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National Blood Lead Surveillance System (OMB No. 0920-0337)—Extension—National Center for Environmental Health (NCEH), Coordinating Center for Environmental Health and Injury Prevention (CCEHIP), Centers for Disease Control and Prevention (CDC).
Background and Brief Description
The National Center for Environmental Health requests an extension for data collection through the National Blood Lead Surveillance System to continue its effort to collect information related to lead exposure among children and adults. The purpose of this project is to support Childhood Lead Surveillance Systems and the Adult Blood Lead Epidemiology and Surveillance Program (ABLES) at the state and national levels. The objectives for continuing data collection with the use of these systems are three fold. First, we would like to use surveillance data Start Printed Page 22156to estimate the extent of elevated blood-lead levels (BLLs) among children less than 6 years old. This is important because it will allow us to systematically track the management and follow-up of those children found to be poisoned with lead.
Our next objective for the continued use of this system is to examine potential sources of lead exposure. Although we've been successful in eliminating atmospheric lead with the use of unleaded gasoline and have continued to make strides in the elimination of household sources of lead commonly found in paint and dust, recent events have highlighted other potentially hidden sources of lead. This system will allow us to track the burden of such hidden sources and will help us eliminate such threats with the establishment of laws aimed at preventing the importation of such goods into our nation. The establishment of such laws will of course be a joint effort between several federal agencies; however, this surveillance system will help facilitate our efforts.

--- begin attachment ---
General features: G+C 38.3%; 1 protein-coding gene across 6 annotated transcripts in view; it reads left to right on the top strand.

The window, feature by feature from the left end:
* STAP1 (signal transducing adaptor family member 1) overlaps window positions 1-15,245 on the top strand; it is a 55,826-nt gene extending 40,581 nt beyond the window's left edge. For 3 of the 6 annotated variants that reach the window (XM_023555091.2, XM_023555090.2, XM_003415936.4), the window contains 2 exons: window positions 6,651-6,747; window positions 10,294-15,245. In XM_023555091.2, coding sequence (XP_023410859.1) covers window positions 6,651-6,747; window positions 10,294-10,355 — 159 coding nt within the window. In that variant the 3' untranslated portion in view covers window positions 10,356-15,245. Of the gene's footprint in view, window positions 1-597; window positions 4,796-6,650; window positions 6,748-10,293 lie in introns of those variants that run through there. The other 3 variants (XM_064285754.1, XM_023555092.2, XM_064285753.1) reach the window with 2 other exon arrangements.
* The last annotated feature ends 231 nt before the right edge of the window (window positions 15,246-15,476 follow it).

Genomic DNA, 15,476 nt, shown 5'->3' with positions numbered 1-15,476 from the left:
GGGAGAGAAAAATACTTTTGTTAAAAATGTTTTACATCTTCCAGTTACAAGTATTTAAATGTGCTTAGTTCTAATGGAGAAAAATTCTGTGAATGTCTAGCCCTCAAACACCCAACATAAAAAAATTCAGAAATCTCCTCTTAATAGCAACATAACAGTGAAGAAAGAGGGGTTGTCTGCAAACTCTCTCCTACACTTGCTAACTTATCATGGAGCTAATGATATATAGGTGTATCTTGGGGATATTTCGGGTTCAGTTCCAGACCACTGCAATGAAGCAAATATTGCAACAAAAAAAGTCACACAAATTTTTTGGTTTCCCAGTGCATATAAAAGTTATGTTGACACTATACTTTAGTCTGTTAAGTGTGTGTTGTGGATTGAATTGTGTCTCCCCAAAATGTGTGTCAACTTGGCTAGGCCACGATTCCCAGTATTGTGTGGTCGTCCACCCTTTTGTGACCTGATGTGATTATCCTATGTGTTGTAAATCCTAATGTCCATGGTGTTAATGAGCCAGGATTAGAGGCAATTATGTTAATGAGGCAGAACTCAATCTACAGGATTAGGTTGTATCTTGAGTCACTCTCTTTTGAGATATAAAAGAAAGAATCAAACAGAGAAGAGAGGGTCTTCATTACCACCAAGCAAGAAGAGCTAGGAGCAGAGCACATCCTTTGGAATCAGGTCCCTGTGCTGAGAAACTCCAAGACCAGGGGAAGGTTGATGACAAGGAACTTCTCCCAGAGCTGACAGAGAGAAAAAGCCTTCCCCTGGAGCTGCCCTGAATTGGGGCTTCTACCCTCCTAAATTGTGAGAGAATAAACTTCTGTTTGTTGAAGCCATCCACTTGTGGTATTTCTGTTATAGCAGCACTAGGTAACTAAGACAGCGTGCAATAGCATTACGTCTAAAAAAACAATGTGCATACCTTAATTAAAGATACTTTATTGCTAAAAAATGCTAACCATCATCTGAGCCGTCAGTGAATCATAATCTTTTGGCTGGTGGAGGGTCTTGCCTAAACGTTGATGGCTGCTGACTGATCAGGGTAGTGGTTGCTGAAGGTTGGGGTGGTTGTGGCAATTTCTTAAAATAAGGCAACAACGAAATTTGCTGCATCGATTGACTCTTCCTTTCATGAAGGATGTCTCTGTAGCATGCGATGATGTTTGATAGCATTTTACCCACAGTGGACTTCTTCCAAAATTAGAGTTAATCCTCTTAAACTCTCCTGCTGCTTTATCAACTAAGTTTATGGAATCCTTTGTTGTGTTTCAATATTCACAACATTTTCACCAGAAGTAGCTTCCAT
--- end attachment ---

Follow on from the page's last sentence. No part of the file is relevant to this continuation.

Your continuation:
The final objective of this system is to facilitate the allocation of resources for lead poison prevention activities. The allocation of federal resources to State surveillance systems are based on reports of blood-lead tests from laboratories. Ideally, laboratories report results of all lead tests to the state health department. State health departments then send reports to CDC using de-identified data. It is from these reports that CDC is able to determine funding levels.
The use of both Childhood Lead Surveillance System and the ABLES Program will allow us to systematically track pockets of exposure to lead. It will also allow us to fully understand exposure potential and ways in which to prevent future sources of lead poisoning. Both systems are invaluable and will no doubt help us as we continue our stride in the elimination of lead poisoning in our nation.
There is no cost to respondents other than their time. The total estimated annualized burden hours are 656.
|Respondents||Number of respondents||Number of response per respondent||Average burden per response (in hrs.)||Total burden hours|
|State and Local Health Departments for Child Surveillance||42||4||2||336|
|State and Local Health Departments for Adult Surveillance||40||4||2||320|
Dated: April 18, 2008.
Maryam I. Daneshvar,
Acting Reports Clearance Officer, Centers for Disease Control and Prevention.
[FR Doc. E8-8915 Filed 4-23-08; 8:45 am]
BILLING CODE 4163-18-P